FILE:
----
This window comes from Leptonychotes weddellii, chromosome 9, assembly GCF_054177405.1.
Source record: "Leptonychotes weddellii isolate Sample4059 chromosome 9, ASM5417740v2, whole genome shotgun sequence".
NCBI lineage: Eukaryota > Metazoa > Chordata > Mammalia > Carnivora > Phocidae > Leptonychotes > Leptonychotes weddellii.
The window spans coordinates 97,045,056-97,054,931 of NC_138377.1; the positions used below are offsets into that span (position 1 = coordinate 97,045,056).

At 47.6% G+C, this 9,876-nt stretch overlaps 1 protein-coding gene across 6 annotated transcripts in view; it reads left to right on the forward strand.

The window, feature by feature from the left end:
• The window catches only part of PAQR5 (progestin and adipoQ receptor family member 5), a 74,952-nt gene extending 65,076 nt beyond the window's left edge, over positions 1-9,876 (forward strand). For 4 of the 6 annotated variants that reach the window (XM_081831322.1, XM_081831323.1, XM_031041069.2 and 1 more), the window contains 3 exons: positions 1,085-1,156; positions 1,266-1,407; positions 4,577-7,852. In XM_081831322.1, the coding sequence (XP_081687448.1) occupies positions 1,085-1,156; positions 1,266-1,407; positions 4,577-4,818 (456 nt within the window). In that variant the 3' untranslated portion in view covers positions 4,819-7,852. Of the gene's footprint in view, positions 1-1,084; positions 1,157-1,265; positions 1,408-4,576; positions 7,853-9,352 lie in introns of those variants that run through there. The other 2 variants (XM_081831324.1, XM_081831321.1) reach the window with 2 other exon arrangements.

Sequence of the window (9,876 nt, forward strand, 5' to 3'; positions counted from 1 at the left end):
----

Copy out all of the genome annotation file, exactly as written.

This window comes from Leptonychotes weddellii, chromosome 9, assembly GCF_054177405.1.
Source record: "Leptonychotes weddellii isolate Sample4059 chromosome 9, ASM5417740v2, whole genome shotgun sequence".
NCBI lineage: Eukaryota > Metazoa > Chordata > Mammalia > Carnivora > Phocidae > Leptonychotes > Leptonychotes weddellii.
The window spans coordinates 97,045,056-97,054,931 of NC_138377.1; the positions used below are offsets into that span (position 1 = coordinate 97,045,056).

At 47.6% G+C, this 9,876-nt stretch overlaps 1 protein-coding gene across 6 annotated transcripts in view; it reads left to right on the forward strand.

The window, feature by feature from the left end:
• The window catches only part of PAQR5 (progestin and adipoQ receptor family member 5), a 74,952-nt gene extending 65,076 nt beyond the window's left edge, over positions 1-9,876 (forward strand). For 4 of the 6 annotated variants that reach the window (XM_081831322.1, XM_081831323.1, XM_031041069.2 and 1 more), the window contains 3 exons: positions 1,085-1,156; positions 1,266-1,407; positions 4,577-7,852. In XM_081831322.1, the coding sequence (XP_081687448.1) occupies positions 1,085-1,156; positions 1,266-1,407; positions 4,577-4,818 (456 nt within the window). In that variant the 3' untranslated portion in view covers positions 4,819-7,852. Of the gene's footprint in view, positions 1-1,084; positions 1,157-1,265; positions 1,408-4,576; positions 7,853-9,352 lie in introns of those variants that run through there. The other 2 variants (XM_081831324.1, XM_081831321.1) reach the window with 2 other exon arrangements.

Sequence of the window (9,876 nt, forward strand, 5' to 3'; positions counted from 1 at the left end):